Friday, October 9, 2009

Simmered Japanese Squash with Ground Chicken

Sweet, succulent squash makes this dish both simple to make and crowd-pleasing. Even my picky nieces would eat it as children.

This recipe calls for a Japanese kitchen gadget called otoshi buta, or a wooden drop lid, pictured at left. The drop lid fits inside the pot, directly atop the food, to help the food simmer faster. Don't have a drop lid? Neither do I. Just use a regular pot lid 1-2 sizes smaller than your pot.

Shoyu is Japanese soy sauce. It can be found at Japanese markets, at Whole Foods, and increasingly, at regular grocery stores. It's deep, mellow flavor is much more complex than regular soy sauce.

You can use ground turkey in this dish instead of chicken but it tends to dry out. I'd recommend kneading the raw turkey with an onion and some of the shoyu before adding it to the pot to help keep it moist.

Time: 30 minutes
Serves: 4, accompanied by rice, soba noodles, or whole grain bread

1 medium butternut or red kuri squash, or 2-3 delicata squash, peeled, seeded, and cut into 1" chunks.
1/2 pound ground chicken
4 t shoyu or soy sauce; more to taste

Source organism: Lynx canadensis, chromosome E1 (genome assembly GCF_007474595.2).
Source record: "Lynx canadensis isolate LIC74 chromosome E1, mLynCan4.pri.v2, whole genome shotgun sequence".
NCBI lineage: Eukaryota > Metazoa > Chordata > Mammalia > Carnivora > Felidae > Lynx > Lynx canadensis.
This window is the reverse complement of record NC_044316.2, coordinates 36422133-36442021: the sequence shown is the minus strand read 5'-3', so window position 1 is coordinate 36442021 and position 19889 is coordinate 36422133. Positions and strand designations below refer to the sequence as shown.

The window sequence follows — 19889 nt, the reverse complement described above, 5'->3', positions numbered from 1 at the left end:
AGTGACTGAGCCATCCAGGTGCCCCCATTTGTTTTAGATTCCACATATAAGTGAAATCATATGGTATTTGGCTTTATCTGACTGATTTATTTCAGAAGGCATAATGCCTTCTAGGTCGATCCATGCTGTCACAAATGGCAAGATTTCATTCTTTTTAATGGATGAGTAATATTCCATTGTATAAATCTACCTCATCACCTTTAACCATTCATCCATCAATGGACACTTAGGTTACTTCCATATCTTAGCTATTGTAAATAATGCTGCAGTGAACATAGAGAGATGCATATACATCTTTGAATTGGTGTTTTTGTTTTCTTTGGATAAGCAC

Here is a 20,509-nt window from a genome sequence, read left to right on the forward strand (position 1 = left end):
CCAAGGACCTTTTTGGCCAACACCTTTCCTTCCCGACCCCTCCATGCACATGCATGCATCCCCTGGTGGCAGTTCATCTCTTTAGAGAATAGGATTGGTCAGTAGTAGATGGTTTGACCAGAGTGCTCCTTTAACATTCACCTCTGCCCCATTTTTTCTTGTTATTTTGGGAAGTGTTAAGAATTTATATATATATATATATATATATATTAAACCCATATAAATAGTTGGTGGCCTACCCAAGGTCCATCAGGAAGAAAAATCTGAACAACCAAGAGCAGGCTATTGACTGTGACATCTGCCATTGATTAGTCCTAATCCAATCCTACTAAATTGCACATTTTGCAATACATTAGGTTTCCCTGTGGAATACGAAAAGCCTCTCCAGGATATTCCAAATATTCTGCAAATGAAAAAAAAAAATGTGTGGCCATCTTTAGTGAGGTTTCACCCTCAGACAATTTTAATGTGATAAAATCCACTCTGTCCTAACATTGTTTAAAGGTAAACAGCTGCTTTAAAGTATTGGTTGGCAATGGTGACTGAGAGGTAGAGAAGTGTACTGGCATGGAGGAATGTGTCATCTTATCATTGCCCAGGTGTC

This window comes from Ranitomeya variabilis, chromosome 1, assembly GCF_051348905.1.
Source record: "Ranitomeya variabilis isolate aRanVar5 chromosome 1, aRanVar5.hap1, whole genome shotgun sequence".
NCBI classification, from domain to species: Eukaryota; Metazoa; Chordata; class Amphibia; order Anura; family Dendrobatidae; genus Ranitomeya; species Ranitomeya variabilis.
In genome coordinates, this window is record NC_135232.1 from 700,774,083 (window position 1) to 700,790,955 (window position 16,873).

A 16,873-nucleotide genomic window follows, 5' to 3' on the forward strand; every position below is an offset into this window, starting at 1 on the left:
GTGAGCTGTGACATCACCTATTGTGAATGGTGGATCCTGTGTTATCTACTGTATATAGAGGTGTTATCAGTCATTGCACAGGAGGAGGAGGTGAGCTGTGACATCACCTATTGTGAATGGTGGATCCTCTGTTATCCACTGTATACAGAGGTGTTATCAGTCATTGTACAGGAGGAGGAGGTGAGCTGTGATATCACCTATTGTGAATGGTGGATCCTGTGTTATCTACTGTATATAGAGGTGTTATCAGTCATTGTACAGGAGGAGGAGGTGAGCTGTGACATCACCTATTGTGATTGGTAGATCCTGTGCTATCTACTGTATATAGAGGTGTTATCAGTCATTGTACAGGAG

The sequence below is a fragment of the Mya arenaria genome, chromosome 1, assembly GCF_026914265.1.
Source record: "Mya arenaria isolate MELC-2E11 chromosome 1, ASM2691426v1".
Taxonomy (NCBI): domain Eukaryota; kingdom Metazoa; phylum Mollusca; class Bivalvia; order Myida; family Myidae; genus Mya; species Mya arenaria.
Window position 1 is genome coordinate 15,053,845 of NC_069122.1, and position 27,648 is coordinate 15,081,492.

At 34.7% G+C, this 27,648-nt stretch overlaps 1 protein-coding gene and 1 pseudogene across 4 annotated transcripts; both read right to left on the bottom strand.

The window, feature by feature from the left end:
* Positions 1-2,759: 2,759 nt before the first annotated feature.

1.5 T agave or 5 T sugar

1) Place the squash, 1 1/4 cups of water, agave, and 2 t shoyu in a 3-4 quart saucepan. Cover with the drop lid. Bring to a boil over medium-high heat until squash is tender.
2) Using an oven mitt, remove the drop lid. Crumble chicken over the top of the squash. Sprinkle with remaining 2 t shoyu or more to taste.
3) Replace pot lid (not drop lid). Cook 3-4 minutes until chicken is cooked through.

This recipe is adapted from Masako Yamaoka, "A First Book of Japanese Cooking," Kodansha International, 1996.
This Wikipedia and Wikimedia Commons image is from the user Chris 73 and is freely available at under the creative commons cc-by-sa 2.5 license.

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